For more than three decades, the World Bank has maintained a set of “safeguard” policies that it claims have brought about a more humane and democratic system of economic development.
Governments that borrow money from the bank can’t force people from their homes without warning. Families evicted to make way for dams, power plants or other big projects must be resettled and their livelihoods restored.
The bank’s commitment, it says, is to “do no harm” to people or the environment.
The World Bank has broken its promise.
Over the past decade the bank has regularly failed to enforce its rules, with devastating consequences for some of the poorest and most vulnerable people on the planet, an investigation by the International Consortium of Investigative Journalists (a project of the Center for Public Integrity), The Huffington Post and other media partners has found.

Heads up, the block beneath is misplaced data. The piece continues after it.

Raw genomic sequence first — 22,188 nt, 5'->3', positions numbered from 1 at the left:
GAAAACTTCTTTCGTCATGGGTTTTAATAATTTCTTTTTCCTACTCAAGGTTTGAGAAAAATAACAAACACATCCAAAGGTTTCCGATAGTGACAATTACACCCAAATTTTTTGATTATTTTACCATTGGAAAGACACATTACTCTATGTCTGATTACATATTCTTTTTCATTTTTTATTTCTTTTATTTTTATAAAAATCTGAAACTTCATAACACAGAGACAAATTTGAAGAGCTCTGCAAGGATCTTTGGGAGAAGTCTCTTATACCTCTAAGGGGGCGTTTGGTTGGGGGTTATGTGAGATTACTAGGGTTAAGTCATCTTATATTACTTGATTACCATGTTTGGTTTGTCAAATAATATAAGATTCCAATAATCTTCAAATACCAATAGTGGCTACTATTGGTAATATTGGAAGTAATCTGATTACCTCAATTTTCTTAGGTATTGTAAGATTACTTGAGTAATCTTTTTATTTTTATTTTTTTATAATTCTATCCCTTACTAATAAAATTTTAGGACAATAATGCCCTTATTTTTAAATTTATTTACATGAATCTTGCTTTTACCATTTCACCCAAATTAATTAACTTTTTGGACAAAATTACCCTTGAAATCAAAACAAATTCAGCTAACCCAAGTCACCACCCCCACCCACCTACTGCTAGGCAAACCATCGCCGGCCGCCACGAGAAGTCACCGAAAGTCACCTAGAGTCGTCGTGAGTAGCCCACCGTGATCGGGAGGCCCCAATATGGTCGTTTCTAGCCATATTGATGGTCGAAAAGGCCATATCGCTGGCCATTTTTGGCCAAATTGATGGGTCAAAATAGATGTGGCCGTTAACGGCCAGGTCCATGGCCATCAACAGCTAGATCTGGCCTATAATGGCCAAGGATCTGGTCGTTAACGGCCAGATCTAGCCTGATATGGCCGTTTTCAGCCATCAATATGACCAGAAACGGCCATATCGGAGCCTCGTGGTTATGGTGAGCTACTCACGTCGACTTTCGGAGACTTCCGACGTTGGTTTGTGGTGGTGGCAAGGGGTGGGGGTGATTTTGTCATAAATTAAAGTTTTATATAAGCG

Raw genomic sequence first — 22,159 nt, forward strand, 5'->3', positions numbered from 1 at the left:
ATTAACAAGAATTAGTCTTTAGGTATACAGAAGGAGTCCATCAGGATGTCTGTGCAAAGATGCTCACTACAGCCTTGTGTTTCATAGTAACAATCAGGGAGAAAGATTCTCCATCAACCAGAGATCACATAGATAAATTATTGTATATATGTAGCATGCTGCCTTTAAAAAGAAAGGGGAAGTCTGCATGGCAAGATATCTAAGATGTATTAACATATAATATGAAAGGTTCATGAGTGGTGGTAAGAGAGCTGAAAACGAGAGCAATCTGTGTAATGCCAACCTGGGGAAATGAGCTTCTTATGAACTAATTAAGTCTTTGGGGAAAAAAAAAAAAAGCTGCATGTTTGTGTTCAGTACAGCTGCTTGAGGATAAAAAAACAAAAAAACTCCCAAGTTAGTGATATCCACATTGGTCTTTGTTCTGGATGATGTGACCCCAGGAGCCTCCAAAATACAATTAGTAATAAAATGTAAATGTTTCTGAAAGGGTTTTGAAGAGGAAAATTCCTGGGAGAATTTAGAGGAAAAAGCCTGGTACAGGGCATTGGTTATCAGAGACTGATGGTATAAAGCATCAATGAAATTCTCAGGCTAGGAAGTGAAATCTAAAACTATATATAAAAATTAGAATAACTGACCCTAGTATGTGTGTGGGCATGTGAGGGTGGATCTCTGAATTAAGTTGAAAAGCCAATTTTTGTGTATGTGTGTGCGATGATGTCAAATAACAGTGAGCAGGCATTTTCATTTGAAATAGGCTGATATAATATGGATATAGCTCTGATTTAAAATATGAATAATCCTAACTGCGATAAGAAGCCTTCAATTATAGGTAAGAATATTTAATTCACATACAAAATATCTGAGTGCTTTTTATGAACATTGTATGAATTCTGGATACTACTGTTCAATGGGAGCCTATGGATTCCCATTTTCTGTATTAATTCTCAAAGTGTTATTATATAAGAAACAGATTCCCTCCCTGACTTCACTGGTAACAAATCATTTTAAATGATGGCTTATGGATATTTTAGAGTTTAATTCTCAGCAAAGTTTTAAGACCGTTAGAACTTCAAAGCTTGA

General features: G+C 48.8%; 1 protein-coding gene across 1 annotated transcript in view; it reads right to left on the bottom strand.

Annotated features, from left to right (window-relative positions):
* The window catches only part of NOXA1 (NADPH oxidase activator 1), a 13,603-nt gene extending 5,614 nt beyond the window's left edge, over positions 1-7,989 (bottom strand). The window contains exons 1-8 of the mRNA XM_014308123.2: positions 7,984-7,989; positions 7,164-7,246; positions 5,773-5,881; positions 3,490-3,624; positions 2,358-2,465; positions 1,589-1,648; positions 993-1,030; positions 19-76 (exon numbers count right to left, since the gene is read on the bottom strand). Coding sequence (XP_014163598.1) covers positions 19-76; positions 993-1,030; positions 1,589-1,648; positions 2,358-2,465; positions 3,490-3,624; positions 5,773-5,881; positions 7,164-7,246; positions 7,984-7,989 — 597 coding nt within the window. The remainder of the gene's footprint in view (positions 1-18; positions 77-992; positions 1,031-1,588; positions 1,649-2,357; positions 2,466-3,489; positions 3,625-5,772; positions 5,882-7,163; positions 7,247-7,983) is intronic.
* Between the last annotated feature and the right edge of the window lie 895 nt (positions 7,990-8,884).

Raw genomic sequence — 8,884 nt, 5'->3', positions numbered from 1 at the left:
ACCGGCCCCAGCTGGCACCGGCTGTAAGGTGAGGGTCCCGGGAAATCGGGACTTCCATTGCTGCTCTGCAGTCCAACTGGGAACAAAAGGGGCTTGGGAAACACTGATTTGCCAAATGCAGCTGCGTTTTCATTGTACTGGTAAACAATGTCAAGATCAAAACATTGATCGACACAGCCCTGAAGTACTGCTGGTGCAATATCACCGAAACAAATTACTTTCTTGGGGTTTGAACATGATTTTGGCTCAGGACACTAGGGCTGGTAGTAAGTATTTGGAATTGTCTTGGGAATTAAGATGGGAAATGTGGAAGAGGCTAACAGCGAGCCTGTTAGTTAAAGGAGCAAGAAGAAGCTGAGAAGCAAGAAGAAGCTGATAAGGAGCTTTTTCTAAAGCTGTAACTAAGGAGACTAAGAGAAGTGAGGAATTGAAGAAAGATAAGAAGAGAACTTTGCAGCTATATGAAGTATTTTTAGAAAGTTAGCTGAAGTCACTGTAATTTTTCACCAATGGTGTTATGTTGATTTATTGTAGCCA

Among the findings:
- New evidence that links World Bank money to a resettlement program in Ethiopia that, witnesses say, was enforced with beatings, rape, and murder;
- Inside sources and data analysis indicate the bank regularly fails to enforce its own safeguard policies designed to protect vulnerable communities;
- Reports of homes burned down in Kenya, a shanty town destroyed in Nigeria, and Peruvian farmers’ lands turned toxic by projects linked to World Bank funding — all at a time when the bank is rewriting its safeguard policies and has proposed to give its borrowers more authority to police themselves.
The World Bank often neglects to properly review projects ahead of time to make sure communities are protected and frequently has no idea what happens to people after they are removed. In many cases, it has continued to do business with governments that have abused their citizens, sending a signal that borrowers have little to fear if they violate the bank’s rules, according to current and former bank employees.
“There was often no intent on the part of the governments to comply — and there was often no intent on the part of the bank’s management to enforce,” said Navin Rai, a former World Bank official who oversaw the bank’s protections for indigenous peoples from 2000 to 2012. “That was how the game was played.”